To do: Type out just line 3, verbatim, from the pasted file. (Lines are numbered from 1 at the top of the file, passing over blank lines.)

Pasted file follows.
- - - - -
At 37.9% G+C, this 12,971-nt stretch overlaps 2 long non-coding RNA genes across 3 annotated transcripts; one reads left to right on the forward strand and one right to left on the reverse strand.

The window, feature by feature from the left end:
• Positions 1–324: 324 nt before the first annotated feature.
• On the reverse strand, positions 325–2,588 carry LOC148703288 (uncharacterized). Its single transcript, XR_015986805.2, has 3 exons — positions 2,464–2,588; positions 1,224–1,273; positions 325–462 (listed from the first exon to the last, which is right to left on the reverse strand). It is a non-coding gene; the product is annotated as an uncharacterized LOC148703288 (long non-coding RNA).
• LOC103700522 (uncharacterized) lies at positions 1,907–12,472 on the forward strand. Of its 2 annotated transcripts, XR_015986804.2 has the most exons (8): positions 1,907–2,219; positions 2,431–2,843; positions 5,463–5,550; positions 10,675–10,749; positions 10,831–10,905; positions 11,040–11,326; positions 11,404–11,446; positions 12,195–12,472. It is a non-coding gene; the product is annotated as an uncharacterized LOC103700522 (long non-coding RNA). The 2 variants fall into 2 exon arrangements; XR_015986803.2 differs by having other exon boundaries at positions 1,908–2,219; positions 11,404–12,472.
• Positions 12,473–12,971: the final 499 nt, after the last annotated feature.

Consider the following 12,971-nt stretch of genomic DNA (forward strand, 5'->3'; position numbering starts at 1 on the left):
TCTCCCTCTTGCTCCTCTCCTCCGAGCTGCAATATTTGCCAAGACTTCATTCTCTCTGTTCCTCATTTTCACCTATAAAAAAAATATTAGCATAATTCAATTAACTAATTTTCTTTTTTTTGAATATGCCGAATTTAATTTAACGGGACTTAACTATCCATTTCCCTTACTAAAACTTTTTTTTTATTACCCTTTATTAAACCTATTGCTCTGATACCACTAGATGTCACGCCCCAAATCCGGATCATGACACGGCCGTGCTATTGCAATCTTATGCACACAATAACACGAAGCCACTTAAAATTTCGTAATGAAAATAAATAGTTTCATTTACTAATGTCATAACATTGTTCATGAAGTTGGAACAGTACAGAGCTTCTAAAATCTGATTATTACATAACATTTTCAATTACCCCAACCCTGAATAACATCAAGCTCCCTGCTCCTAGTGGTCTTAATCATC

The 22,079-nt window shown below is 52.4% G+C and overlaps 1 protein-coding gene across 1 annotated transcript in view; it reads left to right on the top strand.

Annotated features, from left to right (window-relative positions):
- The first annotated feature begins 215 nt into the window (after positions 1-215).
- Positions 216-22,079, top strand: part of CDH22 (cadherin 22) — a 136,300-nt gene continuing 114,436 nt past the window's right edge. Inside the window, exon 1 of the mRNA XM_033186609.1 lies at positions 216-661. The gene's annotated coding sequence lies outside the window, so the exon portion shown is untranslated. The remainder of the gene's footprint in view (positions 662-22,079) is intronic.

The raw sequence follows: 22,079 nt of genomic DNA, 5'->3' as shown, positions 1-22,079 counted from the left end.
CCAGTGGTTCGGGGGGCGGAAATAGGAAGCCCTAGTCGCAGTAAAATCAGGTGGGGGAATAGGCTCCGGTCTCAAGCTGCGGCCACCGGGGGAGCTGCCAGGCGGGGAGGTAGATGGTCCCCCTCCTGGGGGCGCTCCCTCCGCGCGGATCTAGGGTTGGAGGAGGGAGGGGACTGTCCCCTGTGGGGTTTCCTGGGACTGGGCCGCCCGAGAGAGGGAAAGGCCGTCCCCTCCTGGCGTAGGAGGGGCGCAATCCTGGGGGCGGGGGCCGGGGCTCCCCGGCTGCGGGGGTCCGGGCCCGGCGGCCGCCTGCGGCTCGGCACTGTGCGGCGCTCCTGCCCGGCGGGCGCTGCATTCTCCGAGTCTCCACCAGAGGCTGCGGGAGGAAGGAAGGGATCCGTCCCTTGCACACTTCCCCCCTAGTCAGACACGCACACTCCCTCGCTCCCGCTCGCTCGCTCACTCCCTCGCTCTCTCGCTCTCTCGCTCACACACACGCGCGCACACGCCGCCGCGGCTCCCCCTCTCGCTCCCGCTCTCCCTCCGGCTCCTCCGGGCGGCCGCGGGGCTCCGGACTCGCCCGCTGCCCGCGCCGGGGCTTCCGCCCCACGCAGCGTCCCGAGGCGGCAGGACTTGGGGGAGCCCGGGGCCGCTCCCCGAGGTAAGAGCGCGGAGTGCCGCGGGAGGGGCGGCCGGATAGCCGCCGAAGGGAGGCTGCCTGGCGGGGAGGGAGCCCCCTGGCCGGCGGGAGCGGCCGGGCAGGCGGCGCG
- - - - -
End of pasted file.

• Positions 1–324: 324 nt before the first annotated feature.